Testing Kubernetes Ingress resources can be tricky, and can lead to frustration when bugs pop up in production that weren’t caught during testing.
This can happen for a variety of reasons, but with Ingress specifically, it often has to do with a misalignment between the data used in testing and the traffic generated in production.
Tools like Postman can be a great way of generating traffic, but they have the drawback of being manually created. Not only is this unlikely to create all the needed variations for a single endpoint (different headers, different request bodies, etc.), it would be almost impossible to create all the needed variations, for all possible endpoints.
In reality, you can get far with manually generated traffic, but it’s unreasonable to think that you’ll ever fully replicate what’s happening in production. Not to mention the need for load generation if you need to test scaling.
Given how Ingress is the front door to your application, it is crucial to make sure it functions properly. If it’s not functioning properly, or is routing users to the wrong place, it will have an immense impact on the user experience.
This post will attempt to showcase how traffic replay may very well be one of the only ways to test Kubernetes Ingress fully.
To follow along with the steps outlined in this post, there are a few prerequisites you will have to meet.
First, this post will use Minikube to set up a cluster and interact with it, and will include some Minikube-specific steps. However, if you are familiar enough with Kubernetes, you can also run your own cluster in any way you prefer.
Second, you will need to install Speedscale. If you’re unfamiliar with Speedscale and how it works, it’s recommended that you first check out this tutorial on how Speedscale works in general. However, simple instructions will be given later in this post.
While the steps in this post are specific to Speedscale and Minikube, the principles of using traffic replay for Ingress testing remain the same, no matter what combination of tools you use.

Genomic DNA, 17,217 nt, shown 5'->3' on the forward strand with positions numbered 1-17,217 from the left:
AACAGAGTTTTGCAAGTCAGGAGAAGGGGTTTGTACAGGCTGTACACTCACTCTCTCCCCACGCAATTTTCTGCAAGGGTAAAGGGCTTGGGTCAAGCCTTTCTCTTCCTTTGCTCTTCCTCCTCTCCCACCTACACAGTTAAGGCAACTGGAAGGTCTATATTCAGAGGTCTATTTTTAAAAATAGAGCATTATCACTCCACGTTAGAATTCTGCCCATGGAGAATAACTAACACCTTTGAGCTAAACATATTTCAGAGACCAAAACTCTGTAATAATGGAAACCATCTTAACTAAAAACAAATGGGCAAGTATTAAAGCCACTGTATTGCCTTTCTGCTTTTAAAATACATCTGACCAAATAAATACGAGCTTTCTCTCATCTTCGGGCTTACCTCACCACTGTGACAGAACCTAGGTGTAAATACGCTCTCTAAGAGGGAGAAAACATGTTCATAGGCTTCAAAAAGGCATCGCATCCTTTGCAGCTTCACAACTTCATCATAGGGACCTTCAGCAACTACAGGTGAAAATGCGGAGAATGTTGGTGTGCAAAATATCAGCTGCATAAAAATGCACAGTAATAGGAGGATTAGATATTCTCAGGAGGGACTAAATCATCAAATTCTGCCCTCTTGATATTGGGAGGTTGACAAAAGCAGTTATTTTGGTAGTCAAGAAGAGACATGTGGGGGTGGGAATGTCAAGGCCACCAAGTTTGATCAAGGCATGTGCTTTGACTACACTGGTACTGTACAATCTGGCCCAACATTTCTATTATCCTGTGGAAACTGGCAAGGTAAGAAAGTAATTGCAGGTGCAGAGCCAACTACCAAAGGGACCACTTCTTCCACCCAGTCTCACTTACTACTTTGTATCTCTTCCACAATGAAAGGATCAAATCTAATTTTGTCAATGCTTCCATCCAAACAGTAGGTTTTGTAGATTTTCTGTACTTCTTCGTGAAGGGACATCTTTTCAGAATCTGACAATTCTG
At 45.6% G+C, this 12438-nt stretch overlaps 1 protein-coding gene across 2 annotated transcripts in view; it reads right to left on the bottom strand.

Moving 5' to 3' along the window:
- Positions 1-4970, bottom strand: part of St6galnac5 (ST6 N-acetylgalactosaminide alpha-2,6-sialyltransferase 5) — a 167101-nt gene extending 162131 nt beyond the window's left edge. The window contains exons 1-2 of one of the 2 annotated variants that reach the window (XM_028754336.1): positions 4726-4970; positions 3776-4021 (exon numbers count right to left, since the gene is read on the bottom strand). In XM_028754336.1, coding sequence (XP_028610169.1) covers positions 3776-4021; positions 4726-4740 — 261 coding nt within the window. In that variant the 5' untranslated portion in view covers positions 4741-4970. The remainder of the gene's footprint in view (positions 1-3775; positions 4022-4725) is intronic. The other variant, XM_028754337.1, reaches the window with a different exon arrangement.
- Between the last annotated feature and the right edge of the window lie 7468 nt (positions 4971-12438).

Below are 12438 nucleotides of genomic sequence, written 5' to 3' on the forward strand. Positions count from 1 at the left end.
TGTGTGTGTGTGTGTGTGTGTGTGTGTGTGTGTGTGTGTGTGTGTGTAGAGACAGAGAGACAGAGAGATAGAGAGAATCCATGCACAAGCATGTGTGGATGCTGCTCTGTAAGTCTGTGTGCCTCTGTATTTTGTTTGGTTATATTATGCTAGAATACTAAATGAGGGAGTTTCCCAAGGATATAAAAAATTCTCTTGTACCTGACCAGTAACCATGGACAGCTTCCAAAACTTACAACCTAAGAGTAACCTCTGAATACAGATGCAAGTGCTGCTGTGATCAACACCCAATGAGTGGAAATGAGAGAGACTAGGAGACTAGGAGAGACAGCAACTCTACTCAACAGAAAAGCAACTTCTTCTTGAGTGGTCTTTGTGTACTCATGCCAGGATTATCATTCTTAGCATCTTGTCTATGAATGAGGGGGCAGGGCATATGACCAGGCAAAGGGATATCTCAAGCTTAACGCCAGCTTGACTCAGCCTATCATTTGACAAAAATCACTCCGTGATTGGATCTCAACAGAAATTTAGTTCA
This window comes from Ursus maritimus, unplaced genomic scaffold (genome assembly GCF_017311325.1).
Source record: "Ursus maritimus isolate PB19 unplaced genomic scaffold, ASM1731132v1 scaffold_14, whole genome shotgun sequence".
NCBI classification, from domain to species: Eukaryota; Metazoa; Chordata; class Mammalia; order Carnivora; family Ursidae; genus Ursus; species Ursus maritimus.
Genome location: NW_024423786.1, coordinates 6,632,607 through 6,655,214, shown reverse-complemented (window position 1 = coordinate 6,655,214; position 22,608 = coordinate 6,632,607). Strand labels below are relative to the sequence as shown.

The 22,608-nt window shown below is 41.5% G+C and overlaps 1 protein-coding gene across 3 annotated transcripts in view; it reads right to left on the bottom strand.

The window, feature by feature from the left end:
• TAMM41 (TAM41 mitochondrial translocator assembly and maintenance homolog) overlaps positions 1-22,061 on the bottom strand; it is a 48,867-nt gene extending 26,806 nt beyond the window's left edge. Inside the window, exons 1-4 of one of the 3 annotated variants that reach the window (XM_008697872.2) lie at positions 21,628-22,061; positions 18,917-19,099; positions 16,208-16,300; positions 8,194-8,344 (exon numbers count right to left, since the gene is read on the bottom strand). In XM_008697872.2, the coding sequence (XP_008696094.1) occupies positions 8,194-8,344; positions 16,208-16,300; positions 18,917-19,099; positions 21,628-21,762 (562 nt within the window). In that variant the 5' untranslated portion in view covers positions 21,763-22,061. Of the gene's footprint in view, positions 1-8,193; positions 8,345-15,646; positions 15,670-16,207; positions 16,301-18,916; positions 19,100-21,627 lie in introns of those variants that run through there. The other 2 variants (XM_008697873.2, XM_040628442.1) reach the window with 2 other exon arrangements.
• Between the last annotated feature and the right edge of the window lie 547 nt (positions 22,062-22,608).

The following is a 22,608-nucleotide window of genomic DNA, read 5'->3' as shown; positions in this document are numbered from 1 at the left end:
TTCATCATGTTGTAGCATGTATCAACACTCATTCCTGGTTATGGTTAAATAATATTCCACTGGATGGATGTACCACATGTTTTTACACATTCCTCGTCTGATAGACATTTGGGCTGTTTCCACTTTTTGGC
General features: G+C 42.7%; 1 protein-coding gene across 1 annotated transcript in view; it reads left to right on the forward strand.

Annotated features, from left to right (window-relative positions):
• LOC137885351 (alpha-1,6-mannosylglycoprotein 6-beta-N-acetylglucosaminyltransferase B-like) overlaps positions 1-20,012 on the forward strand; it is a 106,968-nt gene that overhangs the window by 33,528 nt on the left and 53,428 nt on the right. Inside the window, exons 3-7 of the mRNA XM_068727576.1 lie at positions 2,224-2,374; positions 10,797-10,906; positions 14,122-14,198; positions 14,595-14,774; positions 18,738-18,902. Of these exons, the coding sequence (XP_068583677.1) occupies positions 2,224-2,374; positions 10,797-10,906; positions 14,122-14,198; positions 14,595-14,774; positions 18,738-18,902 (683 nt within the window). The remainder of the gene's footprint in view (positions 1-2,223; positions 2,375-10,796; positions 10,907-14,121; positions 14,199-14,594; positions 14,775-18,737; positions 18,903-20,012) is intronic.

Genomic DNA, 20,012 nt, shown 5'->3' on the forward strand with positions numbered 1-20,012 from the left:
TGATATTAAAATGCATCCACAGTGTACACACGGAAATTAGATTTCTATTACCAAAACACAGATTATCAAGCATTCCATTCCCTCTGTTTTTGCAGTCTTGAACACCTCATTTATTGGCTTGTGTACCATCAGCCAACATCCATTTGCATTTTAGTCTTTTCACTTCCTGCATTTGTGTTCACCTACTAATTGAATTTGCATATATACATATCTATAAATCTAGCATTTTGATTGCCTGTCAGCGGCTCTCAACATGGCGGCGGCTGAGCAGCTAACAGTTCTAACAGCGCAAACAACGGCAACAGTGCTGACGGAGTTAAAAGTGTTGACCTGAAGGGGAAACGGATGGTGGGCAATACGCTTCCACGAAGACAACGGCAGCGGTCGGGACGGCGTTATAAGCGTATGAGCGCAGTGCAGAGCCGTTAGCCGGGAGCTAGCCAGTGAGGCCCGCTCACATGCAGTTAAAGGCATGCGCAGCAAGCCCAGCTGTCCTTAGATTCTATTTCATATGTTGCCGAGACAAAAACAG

As such, a read-through of this post without following the steps should still allow you to garner a good understanding of how traffic replay can help you test Ingress in Kubernetes in general.
As you’ll be testing Ingress resources in this post, you will need to enable the Ingress Controller:
$ minikube addons enable ingress
If you are using a cluster other than Minikube, follow the installation instructions for Nginx that are relevant for you.
You’ll also have to enable the metrics-server, as it is used by Speedscale:
$ minikube addons enable metrics-server
For clusters other than Minikube, enabling metrics-server is highly individual depending on your provider. You can verify if metrics-server is already enabled with
kubectl get deploy,svc -n kube-system | egrep metrics-server.
Configuring Sample Service
Now you’ll have to set up a sample service that can receive traffic, which in this case will be Speedscale’s fork of
podtato-head. To do this, start by cloning the repo and changing directory into the cloned directory:
$ git clone https://github.com/speedscale/podtato-head && cd podtato-head Cloning into 'podtato-head'... remote: Enumerating objects: 2743, done. remote: Total 2743 (delta 0), reused 0 (delta 0), pack-reused 2743 Receiving objects: 100% (2743/2743), 8.05 MiB | 1.83 MiB/s, done. Resolving deltas: 100% (1398/1398), done.
Now you can go ahead and deploy
podtato-head by using the
kubectl apply -f command:
$ kubectl apply -f delivery/kubectl/manifest.yaml deployment.apps/podtato-head-entry created service/podtato-head-entry created deployment.apps/podtato-head-hat created service/podtato-head-hat created deployment.apps/podtato-head-left-leg created service/podtato-head-left-leg created deployment.apps/podtato-head-left-arm created service/podtato-head-left-arm created deployment.apps/podtato-head-right-leg created service/podtato-head-right-leg created deployment.apps/podtato-head-right-arm created service/podtato-head-right-arm created